Engineers come to art's rescue

New project aims to give cracked London sculpture a second chance.

Moore's fans are hoping his sculpture will stand once again. Credit: Reproduced with permission of the Henry Moore Foundation

In a storage yard in London’s Kensington Gardens sit seven pieces of travertine, a sedimentary, porous rock. These fragments once formed part of a large sculpture by British artist Henry Moore, called Arch. But over the years cracks began to show, and in 1996 the sculpture was dismantled.

Now, 12 years later, engineers and art conservationists have joined forces in an attempt to put the sculpture together again — assuming they can find the money.

Moore’s giant arch, constructed in 1980, was based on the shape of sheep collar-bones. It stood more than six metres tall, and was some 3.5 metres wide. It was constructed from seven separate pieces, each weighing around seven tonnes and held together with epoxy resin.

The rock pieces were manufactured according to a prototype constructed by Moore. The fact that this was made from polystyrene blocks might have had something to do with the sculpture's demise.

Rock resurrection

If Arch is ever to stand tall again, it needs to be put back together so that it stays in one piece this time. That is where rock engineer John Harrison from nearby Imperial College London steps in. “I know how rock behaves in an engineering sense; sculptors don’t,” he says.

Harrison has created a three-dimensional model of the arch, to see where the major stresses were. This should help engineers work out why the original cracked so badly.

The laser reconstruction shows the sites of the sculpture's main strains. Credit: Imperial College

Harrison used data collected by Angela Geary from the Glasgow School of Art, UK. Geary scanned the fragments using a technique called phase-shift laser scanning. Rather than the standard laser scanning technique, in which reflected laser light is measured close to an object, this technique measures the change in phase of the laser light, which means that a wide area can be scanned from afar, allowing the massive structure to be scanned more quickly.

Laser scanning is used in museums already, although not widely, says Martin Cooper of the National Conservation Centre at National Museums Liverpool, UK. This non-destructive technique is mainly used to create replicas of delicate artefacts, he says. “A lot of objects are too fragile to put a mould on.”

Geary collected swaths of data: “On average, 40,000 points per square metre were captured from Arch,” she says. Harrison thinned out the data, then used a technique called finite-element analysis to reduce the resulting structure to a set of simple three-dimensional shapes such as tetrahedra, triangular prisms and cuboids.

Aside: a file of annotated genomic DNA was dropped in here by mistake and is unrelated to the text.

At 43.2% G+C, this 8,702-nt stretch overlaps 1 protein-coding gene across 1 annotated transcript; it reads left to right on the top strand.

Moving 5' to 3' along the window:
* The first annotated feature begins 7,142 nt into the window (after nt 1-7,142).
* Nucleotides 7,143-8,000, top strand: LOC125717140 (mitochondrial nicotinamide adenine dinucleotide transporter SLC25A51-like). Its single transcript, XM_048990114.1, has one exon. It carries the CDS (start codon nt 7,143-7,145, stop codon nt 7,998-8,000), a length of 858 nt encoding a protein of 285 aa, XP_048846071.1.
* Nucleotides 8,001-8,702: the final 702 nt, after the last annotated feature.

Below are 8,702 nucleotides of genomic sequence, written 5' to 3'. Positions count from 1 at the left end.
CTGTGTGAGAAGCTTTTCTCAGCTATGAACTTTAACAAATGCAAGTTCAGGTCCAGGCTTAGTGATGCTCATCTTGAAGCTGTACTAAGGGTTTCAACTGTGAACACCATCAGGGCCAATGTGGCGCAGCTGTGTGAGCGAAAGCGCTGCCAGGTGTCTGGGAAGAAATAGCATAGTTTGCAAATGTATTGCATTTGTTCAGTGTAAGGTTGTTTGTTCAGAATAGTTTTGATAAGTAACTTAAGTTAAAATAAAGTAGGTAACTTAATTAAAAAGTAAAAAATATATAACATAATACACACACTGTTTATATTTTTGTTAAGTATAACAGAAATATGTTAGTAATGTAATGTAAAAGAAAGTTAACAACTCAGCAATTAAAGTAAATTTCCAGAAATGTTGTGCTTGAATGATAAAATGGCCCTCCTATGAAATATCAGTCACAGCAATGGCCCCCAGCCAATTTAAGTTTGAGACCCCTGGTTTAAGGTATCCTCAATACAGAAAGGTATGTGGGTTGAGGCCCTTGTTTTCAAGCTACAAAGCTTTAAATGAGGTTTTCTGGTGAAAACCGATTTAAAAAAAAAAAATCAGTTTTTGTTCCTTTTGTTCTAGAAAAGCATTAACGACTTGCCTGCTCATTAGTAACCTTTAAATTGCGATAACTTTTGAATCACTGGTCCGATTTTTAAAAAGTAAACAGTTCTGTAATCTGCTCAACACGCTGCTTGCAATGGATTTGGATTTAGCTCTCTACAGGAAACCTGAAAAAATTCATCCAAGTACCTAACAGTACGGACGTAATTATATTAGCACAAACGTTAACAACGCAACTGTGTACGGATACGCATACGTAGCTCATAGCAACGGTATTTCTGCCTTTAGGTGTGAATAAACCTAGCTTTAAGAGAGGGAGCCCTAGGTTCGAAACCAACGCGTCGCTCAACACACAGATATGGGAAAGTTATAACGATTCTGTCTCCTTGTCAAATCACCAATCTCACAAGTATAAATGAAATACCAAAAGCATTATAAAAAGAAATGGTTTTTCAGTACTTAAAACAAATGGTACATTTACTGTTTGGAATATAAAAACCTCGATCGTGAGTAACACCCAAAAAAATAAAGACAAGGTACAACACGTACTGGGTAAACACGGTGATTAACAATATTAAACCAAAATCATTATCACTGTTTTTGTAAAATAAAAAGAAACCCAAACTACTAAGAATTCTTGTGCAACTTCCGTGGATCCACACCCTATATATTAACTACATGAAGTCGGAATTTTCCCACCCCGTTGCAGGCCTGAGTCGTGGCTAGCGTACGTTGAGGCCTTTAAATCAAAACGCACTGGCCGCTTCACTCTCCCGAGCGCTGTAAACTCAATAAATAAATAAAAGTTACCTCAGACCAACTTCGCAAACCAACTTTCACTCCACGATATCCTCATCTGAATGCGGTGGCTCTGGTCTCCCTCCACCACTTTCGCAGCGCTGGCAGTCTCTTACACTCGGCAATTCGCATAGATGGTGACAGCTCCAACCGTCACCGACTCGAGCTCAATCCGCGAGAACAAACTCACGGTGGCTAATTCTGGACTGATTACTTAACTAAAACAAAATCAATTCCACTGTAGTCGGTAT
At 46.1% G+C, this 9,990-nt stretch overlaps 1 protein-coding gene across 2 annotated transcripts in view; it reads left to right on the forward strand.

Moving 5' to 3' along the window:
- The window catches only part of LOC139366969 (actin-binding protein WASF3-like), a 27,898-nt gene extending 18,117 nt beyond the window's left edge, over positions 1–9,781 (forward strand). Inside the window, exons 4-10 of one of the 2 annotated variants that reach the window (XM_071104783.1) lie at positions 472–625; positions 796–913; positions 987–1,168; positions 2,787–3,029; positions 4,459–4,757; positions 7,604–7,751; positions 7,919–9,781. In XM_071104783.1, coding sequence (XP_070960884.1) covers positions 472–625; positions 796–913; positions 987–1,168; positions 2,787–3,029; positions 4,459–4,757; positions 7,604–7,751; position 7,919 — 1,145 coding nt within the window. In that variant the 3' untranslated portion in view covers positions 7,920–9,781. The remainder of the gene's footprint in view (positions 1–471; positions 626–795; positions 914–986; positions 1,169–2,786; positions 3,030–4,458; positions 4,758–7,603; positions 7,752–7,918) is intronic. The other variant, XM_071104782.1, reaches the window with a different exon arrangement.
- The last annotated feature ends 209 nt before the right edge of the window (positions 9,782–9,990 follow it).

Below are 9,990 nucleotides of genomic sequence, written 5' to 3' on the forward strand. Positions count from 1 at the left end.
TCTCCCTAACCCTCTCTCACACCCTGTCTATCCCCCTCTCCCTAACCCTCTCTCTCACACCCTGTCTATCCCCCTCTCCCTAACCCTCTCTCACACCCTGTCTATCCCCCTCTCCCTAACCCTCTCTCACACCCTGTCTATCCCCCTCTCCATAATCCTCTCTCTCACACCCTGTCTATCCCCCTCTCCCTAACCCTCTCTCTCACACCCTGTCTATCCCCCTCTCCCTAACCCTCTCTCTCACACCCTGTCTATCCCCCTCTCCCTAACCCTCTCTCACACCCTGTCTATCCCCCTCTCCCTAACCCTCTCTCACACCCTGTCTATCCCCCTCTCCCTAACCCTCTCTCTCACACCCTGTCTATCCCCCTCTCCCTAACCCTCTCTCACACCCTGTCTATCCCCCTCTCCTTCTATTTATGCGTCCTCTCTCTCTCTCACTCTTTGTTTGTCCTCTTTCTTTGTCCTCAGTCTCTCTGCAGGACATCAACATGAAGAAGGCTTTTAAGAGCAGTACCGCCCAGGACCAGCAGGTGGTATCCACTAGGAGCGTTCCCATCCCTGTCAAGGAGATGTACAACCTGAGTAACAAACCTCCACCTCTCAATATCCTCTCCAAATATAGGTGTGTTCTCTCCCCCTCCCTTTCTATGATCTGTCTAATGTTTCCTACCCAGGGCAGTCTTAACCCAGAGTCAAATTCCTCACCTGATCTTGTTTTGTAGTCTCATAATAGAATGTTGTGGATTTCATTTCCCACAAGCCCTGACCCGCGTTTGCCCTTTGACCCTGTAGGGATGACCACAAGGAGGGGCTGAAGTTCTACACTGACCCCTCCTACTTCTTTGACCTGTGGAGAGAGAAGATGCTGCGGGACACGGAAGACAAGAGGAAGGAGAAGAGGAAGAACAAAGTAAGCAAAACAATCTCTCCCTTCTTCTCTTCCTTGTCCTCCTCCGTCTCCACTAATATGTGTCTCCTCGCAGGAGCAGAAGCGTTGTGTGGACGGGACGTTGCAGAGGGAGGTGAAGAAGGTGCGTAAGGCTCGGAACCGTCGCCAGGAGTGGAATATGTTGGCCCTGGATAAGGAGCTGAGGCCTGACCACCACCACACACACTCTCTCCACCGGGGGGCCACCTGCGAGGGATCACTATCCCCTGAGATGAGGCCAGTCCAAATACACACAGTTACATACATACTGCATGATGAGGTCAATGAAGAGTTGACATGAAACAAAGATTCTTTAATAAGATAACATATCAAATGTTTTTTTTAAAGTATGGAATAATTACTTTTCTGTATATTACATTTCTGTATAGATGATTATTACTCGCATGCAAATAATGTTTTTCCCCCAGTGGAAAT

That was no mean feat, says Harrison. “This is a very complicated object,” he says. Geary adds: “We had to trade off between enough accuracy to give meaningful results, but not so much that it would be impossible to compute."

Shaky ground

“From my point of view [Moore] made it completely wrong. John Harrison , Imperial College”

The reconstruction has allowed the team to see exactly where the stresses formed in the sculpture, and why. Harrison says that the likely cause of the cracks was the fact that Arch was built on soft ground, and each foot could move independently.

This wasn’t the only problem: “From my point of view [Moore] made it completely wrong. He used the wrong material and put the joints in the wrong places,” says Harrison. Travertine is a weak porous rock, he adds, and this makes its density inconsistent throughout any one block.

To put the sculpture back together will need the cooperation of the Henry Moore Foundation, a charity set up by the sculptor himself in 1977 before his death in 1986. The foundation is in the process of deciding if it can fund the rebuilding, estimated to cost tens of thousands of pounds.

Harrison recommends building a new support, which can be hidden underground, and that the seven pieces be put back together with dowels and bolts, once he has analysed the slightly different stresses on the structure that will occur with these in place. Unlike solving a typical engineering problem, he will need to make sure that these are well hidden, and that any work can be reversed if necessary.

When damaged sculptures are rebuilt, the pieces are usually just put back together, without taking into account this type of stress on the structure, says Cooper. “Normally it’s like a huge three-dimensional jigsaw puzzle,” he says.

Harrison hopes one day to see the sculpture back in Kensington Gardens, where Moore had intended it to stand. But he remains certain that Moore’s engineering skills were not good. “Had I produced it, it wouldn’t have looked anything like this,” he says.

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Sanderson, K. Engineers come to art's rescue. Nature (2008). https://doi.org/10.1038/news.2008.836

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